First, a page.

So the cross-border Islamist entity is facing a renewed Kurdish alliance to its north. But what of the Baghdad government? Maliki’s armed forces may have performed atrociously in recent days, but he remains part of the Middle East’s single most powerful functioning alliance – the Iran-led regional bloc.

The emerging reality in western Iraq creates difficulties for the Iranians. Their client in Damascus, the Assad regime, has largely recovered its fortunes in recent months. Aided by Iran’s Revolutionary Guards Corps and Hezbollah, Syrian regime forces are close to encircling rebel-controlled eastern Aleppo.

This little-reported process is causing deep alarm among supporters of the rebellion. Should Syrian President Bashar Assad succeed in besieging and starving out Aleppo, this will definitively end the long stalemate between the regime and the Sunni rebels, possibly paving the way for a regime attempt to roll up the remainder of rebel-controlled Syria.

But even as one Iranian client triumphs, another – Maliki – has lost large portions of his territory to a jihadi force, in the opening moves of what could be a renewed sectarian war on the soil of Iraq. And while the Syrian rebels may be disunited and poorly organized, this is not true of ISIS –  a disciplined, determined and savage force.

This means that the Iranians may in the weeks and months ahead be forced to increase support and attention to their beleaguered client in Baghdad, even as he struggles to form a new government following the parliamentary elections in April.

Maliki’s declaration of a general mobilization is more likely to produce a Shi’ite sectarian military response, and hence continued sectarian fighting against a background of political paralysis.

Therefore, the key point is that the “Islamic State in Iraq and al-Sham” is no longer the name of a movement, or the expression of an aspiration. As of now, it is a descriptive term applying to a de facto sovereign space, taking in a large swath of western Iraq and eastern and northern Syria.

The powerful Iran-led Shi’ite alliance will in the period ahead undoubtedly seek to destroy this state.

The Kurdish entities to the north will seek to defend themselves against both sides.

The result of all this cannot be known. The reality is one of sectarian war over the ruins of Iraq and Syria.

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No excuse for western surprise re ISIS advances

 

At the risk of sounding arrogant, I would like to say that western policymakers have no excuse for being surprised regarding the ISIS advance into western Iraq, and the fragmentation of that country.  I and a number of colleagues have been writing about the rise of the ISIS organization and other putative ‘successor authorities’ in Iraq and Syria and Lebanon, and the ongoing fragmentation of these countries on ethnic and sectarian lines, and the single sectarian war taking place in these territories, for the last three years.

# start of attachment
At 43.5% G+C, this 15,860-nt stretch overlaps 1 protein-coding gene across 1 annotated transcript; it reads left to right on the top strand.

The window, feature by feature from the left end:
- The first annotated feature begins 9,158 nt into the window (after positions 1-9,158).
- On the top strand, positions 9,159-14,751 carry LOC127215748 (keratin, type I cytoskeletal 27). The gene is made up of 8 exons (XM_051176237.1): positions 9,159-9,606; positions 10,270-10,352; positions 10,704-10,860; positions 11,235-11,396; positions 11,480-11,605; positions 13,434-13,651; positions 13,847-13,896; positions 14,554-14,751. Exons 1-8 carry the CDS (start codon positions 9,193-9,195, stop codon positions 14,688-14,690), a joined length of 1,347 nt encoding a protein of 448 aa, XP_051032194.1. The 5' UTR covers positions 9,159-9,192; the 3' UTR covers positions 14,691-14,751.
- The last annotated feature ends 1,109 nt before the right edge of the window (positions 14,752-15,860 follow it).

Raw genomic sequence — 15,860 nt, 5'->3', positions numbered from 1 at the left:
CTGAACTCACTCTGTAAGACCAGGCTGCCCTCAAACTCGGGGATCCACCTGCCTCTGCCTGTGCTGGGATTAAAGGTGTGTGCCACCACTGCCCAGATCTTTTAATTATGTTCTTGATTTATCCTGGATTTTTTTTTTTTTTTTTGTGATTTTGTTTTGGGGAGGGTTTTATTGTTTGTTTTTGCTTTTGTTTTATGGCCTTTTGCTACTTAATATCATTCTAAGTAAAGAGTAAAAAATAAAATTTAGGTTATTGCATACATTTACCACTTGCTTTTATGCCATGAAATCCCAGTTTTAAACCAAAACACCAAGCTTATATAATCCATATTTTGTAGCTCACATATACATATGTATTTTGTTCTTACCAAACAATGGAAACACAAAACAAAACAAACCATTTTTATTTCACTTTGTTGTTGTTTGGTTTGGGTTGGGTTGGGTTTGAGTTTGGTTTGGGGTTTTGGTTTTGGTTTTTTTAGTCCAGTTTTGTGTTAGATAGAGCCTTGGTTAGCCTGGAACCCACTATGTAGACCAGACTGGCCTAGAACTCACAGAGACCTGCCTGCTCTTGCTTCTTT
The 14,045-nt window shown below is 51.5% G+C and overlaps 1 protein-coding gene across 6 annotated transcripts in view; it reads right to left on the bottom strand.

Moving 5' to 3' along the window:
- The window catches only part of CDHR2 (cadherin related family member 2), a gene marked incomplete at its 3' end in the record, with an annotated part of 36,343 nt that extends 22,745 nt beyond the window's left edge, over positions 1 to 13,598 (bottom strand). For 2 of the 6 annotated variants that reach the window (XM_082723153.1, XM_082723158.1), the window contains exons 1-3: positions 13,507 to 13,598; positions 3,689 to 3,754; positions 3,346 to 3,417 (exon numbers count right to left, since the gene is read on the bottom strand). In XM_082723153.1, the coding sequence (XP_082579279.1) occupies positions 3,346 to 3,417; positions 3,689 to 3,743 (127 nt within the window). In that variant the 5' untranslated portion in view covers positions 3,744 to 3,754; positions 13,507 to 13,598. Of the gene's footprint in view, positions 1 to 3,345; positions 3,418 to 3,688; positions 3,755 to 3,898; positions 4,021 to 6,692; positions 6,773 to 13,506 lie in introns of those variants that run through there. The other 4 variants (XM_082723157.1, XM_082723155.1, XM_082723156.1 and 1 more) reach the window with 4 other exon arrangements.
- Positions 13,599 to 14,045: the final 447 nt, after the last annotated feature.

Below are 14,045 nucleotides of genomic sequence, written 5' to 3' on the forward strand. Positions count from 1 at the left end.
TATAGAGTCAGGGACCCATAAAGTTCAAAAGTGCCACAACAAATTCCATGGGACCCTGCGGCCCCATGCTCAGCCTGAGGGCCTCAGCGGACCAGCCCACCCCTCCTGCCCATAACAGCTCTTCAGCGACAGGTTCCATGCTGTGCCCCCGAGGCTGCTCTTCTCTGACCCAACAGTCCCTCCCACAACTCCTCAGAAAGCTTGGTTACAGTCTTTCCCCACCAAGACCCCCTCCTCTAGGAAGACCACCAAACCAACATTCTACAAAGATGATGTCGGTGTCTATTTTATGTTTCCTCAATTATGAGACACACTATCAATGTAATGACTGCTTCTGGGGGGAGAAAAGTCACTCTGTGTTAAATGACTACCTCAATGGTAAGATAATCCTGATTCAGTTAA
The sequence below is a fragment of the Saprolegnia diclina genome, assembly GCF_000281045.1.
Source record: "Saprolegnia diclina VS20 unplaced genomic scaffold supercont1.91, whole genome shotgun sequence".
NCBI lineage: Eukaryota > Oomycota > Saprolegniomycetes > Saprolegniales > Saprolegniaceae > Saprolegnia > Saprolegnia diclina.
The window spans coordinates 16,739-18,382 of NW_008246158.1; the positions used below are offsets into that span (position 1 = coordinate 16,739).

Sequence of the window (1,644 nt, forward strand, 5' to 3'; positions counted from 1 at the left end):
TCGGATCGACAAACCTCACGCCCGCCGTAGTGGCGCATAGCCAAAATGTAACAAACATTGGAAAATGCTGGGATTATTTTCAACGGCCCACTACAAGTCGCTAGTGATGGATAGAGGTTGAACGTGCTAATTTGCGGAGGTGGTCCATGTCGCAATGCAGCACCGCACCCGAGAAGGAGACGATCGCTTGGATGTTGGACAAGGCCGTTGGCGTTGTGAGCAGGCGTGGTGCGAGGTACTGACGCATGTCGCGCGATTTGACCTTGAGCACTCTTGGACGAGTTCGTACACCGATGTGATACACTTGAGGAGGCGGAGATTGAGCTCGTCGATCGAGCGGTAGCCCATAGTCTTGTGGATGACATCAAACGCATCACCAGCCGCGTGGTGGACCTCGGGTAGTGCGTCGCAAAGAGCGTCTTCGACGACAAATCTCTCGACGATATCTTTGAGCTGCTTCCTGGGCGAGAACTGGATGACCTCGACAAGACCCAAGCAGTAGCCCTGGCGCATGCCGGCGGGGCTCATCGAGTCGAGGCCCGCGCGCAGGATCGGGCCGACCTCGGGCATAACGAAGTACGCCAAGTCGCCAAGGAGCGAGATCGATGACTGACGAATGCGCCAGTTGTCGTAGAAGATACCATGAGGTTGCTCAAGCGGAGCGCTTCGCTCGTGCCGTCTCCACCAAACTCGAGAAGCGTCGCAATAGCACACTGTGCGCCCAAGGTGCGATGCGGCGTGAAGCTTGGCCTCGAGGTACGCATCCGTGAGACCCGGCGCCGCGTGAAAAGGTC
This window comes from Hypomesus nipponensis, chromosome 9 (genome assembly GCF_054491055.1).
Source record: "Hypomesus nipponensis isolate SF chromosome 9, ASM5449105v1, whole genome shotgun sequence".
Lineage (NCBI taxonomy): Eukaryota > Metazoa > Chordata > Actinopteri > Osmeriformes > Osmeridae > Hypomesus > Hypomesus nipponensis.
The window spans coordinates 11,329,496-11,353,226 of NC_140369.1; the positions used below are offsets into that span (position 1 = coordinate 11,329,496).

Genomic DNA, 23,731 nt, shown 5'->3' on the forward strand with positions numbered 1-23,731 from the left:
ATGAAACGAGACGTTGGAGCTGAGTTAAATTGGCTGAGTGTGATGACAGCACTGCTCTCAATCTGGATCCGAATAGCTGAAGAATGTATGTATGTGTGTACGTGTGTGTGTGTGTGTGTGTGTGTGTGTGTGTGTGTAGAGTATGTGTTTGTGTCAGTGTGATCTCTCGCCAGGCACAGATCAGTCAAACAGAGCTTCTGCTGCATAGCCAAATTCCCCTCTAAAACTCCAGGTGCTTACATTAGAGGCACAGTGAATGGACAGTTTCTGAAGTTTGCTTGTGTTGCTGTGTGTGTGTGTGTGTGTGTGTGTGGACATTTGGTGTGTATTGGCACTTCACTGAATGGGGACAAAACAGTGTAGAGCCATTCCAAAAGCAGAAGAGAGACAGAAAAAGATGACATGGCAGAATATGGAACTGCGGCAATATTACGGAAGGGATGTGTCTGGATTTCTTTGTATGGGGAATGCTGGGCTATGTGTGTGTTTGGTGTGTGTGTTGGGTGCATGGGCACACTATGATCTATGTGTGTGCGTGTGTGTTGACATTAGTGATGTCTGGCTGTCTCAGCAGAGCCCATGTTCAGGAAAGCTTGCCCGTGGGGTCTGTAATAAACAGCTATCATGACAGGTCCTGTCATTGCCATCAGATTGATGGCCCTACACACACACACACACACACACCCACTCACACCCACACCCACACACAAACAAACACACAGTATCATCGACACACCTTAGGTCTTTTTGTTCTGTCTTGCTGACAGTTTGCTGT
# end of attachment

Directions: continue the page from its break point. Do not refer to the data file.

In this regard, I would like to ‘re-issue’  a couple of paragraphs that I wrote on my recent return from a reporting trip on the YPG-ISiS frontlines in northern Syria: 

‘The clash between the Kurdish enclave and ISIS jihadis offers a number of lessons about the current state of Syria. First, the idea that the regime has turned the tide of the civil war in Syria needs to be put into context. In Kobani and across Syria’s north and east, the regime is little more than a memory. Both the Kurdish zones and ISIS area already have the feel of successor authorities. The rebel enclaves further west, though feuding among themselves, also remain well armed and powerful. So despite the regime’s recent gains in western Syria, the country is divided, and looks likely to remain so for the foreseeable future.

Second, the ISIS enclave stretches far into Iraq. The Syrian conflict has burst the boundaries of the country. A more general sectarian war is now under way.

Lastly, ISIS, despite recent setbacks, appears determined to hold on to the territories it controls while spreading its poisonous brand of Islamism throughout the region. Abu Nur, a fighter of the movement who I interviewed in Gaziantep, Turkey, told me, “We want the Islamic Khilafa (Caliphate). It’s something old and new—from the time of Mohammed. We won’t accept any other form of government.”

The world should pay closer attention to the siege of Kobani. A significant part of Syria’s and perhaps the broader Middle East’s future can be glimpsed from there.’